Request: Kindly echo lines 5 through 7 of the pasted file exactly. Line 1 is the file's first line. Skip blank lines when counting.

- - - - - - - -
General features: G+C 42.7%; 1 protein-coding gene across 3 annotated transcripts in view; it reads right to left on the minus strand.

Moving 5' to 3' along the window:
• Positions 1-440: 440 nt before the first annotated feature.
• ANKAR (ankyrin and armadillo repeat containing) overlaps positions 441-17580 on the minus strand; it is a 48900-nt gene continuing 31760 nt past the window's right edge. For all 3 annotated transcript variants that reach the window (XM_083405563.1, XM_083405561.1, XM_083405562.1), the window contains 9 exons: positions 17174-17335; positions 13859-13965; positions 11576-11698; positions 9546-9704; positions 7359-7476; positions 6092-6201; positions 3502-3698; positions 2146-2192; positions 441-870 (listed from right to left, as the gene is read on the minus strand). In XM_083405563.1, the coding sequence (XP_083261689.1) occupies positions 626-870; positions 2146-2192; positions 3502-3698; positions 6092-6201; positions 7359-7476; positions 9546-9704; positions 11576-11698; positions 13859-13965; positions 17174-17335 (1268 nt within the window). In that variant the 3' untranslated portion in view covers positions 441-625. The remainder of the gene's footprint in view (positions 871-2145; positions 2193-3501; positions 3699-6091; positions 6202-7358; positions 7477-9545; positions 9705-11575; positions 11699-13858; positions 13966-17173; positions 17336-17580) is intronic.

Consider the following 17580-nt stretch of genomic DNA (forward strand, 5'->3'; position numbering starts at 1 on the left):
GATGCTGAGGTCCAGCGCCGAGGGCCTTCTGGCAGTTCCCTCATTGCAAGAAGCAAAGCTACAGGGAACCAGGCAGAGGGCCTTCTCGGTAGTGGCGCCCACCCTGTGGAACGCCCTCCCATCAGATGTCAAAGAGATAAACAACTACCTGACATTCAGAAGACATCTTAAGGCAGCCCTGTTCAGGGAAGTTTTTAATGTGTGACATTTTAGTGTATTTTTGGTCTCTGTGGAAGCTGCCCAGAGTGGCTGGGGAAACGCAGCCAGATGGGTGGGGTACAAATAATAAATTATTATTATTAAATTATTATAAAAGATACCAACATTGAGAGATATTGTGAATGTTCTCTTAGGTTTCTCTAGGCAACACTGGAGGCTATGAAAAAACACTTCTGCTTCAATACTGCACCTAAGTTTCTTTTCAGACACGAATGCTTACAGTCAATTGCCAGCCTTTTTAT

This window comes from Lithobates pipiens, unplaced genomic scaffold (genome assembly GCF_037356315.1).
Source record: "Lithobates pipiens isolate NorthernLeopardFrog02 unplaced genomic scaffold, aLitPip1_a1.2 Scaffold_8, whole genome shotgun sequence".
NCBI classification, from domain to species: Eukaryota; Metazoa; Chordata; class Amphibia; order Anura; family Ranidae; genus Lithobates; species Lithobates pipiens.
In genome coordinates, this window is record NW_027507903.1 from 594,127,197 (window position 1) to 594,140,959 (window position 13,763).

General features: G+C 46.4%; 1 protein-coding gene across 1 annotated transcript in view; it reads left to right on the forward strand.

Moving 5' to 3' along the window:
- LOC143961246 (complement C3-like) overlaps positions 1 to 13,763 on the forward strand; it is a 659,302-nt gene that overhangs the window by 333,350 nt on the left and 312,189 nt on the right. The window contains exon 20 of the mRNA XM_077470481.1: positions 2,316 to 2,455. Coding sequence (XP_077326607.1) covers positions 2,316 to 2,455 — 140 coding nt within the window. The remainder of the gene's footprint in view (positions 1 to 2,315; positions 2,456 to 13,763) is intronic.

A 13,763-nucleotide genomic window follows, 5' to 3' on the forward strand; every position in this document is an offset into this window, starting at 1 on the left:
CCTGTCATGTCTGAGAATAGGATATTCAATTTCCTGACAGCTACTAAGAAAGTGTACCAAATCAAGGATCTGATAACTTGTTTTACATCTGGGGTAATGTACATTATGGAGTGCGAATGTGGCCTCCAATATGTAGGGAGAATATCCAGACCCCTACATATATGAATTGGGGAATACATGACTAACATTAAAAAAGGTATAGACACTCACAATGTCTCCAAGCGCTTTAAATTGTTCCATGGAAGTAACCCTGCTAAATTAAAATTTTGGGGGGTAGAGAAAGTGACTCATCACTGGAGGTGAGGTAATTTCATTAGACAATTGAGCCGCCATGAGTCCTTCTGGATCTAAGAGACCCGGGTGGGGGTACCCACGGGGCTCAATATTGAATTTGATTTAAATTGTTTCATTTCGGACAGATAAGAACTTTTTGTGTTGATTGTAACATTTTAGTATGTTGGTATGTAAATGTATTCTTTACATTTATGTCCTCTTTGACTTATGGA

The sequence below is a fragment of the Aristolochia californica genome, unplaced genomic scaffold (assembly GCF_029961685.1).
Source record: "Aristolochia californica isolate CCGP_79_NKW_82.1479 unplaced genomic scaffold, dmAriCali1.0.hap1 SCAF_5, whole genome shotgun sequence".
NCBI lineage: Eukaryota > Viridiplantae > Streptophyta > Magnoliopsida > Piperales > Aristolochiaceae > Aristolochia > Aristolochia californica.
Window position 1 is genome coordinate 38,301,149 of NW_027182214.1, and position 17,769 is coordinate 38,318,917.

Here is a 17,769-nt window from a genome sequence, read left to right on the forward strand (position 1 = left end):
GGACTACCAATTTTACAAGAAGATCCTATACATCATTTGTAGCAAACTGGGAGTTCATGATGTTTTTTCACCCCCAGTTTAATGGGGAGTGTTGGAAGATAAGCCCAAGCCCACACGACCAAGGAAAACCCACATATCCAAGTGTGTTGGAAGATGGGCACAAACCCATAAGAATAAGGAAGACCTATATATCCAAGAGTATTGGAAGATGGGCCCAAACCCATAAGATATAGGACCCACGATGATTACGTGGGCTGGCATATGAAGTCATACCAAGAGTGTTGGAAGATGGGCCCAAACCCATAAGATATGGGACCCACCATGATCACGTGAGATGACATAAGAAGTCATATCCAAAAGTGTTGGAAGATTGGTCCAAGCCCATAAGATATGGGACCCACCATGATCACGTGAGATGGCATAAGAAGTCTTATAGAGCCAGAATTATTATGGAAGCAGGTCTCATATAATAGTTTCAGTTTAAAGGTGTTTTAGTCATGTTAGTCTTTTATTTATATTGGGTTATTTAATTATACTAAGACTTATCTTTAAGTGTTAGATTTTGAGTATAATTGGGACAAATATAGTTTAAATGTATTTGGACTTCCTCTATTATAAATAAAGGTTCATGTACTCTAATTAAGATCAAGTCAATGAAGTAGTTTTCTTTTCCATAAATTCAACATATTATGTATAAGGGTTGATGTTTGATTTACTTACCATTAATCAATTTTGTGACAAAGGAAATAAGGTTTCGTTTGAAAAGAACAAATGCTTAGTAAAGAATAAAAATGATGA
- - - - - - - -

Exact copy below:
Consider the following 17580-nt stretch of genomic DNA (forward strand, 5'->3'; position numbering starts at 1 on the left):
GATGCTGAGGTCCAGCGCCGAGGGCCTTCTGGCAGTTCCCTCATTGCAAGAAGCAAAGCTACAGGGAACCAGGCAGAGGGCCTTCTCGGTAGTGGCGCCCACCCTGTGGAACGCCCTCCCATCAGATGTCAAAGAGATAAACAACTACCTGACATTCAGAAGACATCTTAAGGCAGCCCTGTTCAGGGAAGTTTTTAATGTGTGACATTTTAGTGTATTTTTGGTCTCTGTGGAAGCTGCCCAGAGTGGCTGGGGAAACGCAGCCAGATGGGTGGGGTACAAATAATAAATTATTATTATTAAATTATTATAAAAGATACCAACATTGAGAGATATTGTGAATGTTCTCTTAGGTTTCTCTAGGCAACACTGGAGGCTATGAAAAAACACTTCTGCTTCAATACTGCACCTAAGTTTCTTTTCAGACACGAATGCTTACAGTCAATTGCCAGCCTTTTTAT

This window comes from Lithobates pipiens, unplaced genomic scaffold (genome assembly GCF_037356315.1).